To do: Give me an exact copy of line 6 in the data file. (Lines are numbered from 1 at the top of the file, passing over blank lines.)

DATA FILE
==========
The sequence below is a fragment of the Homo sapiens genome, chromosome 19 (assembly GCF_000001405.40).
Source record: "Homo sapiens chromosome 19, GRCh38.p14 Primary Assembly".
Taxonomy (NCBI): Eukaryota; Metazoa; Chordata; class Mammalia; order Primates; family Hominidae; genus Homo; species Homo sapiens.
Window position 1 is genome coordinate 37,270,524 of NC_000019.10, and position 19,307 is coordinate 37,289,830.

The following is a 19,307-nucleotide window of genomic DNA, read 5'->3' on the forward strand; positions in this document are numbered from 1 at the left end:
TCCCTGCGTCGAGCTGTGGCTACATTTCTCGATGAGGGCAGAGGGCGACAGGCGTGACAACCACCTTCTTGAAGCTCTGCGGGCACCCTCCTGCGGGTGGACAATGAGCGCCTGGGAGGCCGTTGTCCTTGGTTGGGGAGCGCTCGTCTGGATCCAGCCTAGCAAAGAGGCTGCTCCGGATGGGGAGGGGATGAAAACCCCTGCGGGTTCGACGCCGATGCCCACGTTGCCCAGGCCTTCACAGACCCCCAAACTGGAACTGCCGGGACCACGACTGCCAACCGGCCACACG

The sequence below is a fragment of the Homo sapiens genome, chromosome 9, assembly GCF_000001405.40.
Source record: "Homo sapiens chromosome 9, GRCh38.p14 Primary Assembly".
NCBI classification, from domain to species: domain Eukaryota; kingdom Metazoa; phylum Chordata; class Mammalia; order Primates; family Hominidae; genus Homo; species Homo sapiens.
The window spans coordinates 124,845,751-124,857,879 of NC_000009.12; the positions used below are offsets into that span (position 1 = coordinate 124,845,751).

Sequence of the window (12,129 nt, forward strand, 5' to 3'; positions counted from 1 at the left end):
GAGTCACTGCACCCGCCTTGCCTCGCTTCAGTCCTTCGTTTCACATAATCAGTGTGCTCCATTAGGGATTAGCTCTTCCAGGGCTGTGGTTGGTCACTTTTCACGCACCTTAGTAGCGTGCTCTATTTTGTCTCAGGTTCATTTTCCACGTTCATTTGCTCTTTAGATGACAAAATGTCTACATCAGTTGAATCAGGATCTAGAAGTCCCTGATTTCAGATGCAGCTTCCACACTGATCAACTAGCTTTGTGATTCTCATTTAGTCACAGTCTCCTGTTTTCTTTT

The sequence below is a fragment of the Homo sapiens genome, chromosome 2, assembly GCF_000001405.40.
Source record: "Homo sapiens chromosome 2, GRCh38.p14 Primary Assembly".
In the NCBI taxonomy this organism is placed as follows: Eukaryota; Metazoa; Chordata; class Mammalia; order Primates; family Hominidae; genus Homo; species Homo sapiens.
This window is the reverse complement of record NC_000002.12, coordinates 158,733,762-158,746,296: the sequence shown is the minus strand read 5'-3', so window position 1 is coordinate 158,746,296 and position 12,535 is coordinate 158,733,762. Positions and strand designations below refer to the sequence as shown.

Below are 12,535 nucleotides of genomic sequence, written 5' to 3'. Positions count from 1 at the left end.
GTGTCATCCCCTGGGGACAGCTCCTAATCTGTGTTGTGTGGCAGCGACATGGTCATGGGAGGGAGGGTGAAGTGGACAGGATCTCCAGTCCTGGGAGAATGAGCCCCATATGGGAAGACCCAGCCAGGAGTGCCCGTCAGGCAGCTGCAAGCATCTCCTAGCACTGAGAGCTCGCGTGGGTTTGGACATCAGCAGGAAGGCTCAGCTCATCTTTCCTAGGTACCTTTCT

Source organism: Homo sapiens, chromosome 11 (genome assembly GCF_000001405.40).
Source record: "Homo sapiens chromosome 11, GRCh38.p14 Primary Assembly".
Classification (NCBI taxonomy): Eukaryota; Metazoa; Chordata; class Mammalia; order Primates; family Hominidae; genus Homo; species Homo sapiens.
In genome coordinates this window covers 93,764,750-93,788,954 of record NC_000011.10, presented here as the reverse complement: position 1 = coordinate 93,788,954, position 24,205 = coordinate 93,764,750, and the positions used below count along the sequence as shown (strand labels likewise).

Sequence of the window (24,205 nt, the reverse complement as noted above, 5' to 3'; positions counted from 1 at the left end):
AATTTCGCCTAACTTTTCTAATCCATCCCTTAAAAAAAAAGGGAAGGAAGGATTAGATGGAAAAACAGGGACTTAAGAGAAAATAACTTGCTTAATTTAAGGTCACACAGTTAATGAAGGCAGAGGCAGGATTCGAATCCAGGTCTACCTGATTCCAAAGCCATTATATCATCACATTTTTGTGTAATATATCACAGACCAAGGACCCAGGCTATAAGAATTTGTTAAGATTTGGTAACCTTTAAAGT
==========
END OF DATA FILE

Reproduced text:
TCCCTGCGTCGAGCTGTGGCTACATTTCTCGATGAGGGCAGAGGGCGACAGGCGTGACAACCACCTTCTTGAAGCTCTGCGGGCACCCTCCTGCGGGTGGACAATGAGCGCCTGGGAGGCCGTTGTCCTTGGTTGGGGAGCGCTCGTCTGGATCCAGCCTAGCAAAGAGGCTGCTCCGGATGGGGAGGGGATGAAAACCCCTGCGGGTTCGACGCCGATGCCCACGTTGCCCAGGCCTTCACAGACCCCCAAACTGGAACTGCCGGGACCACGACTGCCAACCGGCCACACG